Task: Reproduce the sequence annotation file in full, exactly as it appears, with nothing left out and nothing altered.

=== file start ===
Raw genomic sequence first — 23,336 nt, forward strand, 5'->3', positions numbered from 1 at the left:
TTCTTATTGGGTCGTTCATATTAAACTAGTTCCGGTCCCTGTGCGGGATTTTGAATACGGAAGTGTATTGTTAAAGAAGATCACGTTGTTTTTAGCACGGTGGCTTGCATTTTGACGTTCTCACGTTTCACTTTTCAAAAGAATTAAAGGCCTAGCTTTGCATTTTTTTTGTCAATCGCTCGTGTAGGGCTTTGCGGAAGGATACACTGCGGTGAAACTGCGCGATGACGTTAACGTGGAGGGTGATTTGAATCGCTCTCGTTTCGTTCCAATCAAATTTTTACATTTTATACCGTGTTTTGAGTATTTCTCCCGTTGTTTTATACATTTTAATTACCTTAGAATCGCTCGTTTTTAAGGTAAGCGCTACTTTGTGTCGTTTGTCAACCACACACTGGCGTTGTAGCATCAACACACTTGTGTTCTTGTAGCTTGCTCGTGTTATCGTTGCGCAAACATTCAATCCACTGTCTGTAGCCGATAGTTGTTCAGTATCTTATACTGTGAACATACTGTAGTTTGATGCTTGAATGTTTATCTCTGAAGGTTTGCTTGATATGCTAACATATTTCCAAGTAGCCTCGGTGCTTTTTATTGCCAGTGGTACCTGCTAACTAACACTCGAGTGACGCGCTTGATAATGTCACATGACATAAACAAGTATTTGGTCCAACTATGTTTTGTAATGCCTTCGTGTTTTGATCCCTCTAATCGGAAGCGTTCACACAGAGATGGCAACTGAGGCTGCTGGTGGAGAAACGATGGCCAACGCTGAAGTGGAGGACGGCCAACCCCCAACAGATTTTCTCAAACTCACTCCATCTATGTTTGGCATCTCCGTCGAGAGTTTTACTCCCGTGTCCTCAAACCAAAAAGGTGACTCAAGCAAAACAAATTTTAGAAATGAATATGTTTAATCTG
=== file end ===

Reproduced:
Raw genomic sequence first — 23,336 nt, forward strand, 5'->3', positions numbered from 1 at the left:
TTCTTATTGGGTCGTTCATATTAAACTAGTTCCGGTCCCTGTGCGGGATTTTGAATACGGAAGTGTATTGTTAAAGAAGATCACGTTGTTTTTAGCACGGTGGCTTGCATTTTGACGTTCTCACGTTTCACTTTTCAAAAGAATTAAAGGCCTAGCTTTGCATTTTTTTTGTCAATCGCTCGTGTAGGGCTTTGCGGAAGGATACACTGCGGTGAAACTGCGCGATGACGTTAACGTGGAGGGTGATTTGAATCGCTCTCGTTTCGTTCCAATCAAATTTTTACATTTTATACCGTGTTTTGAGTATTTCTCCCGTTGTTTTATACATTTTAATTACCTTAGAATCGCTCGTTTTTAAGGTAAGCGCTACTTTGTGTCGTTTGTCAACCACACACTGGCGTTGTAGCATCAACACACTTGTGTTCTTGTAGCTTGCTCGTGTTATCGTTGCGCAAACATTCAATCCACTGTCTGTAGCCGATAGTTGTTCAGTATCTTATACTGTGAACATACTGTAGTTTGATGCTTGAATGTTTATCTCTGAAGGTTTGCTTGATATGCTAACATATTTCCAAGTAGCCTCGGTGCTTTTTATTGCCAGTGGTACCTGCTAACTAACACTCGAGTGACGCGCTTGATAATGTCACATGACATAAACAAGTATTTGGTCCAACTATGTTTTGTAATGCCTTCGTGTTTTGATCCCTCTAATCGGAAGCGTTCACACAGAGATGGCAACTGAGGCTGCTGGTGGAGAAACGATGGCCAACGCTGAAGTGGAGGACGGCCAACCCCCAACAGATTTTCTCAAACTCACTCCATCTATGTTTGGCATCTCCGTCGAGAGTTTTACTCCCGTGTCCTCAAACCAAAAAGGTGACTCAAGCAAAACAAATTTTAGAAATGAATATGTTTAATCTG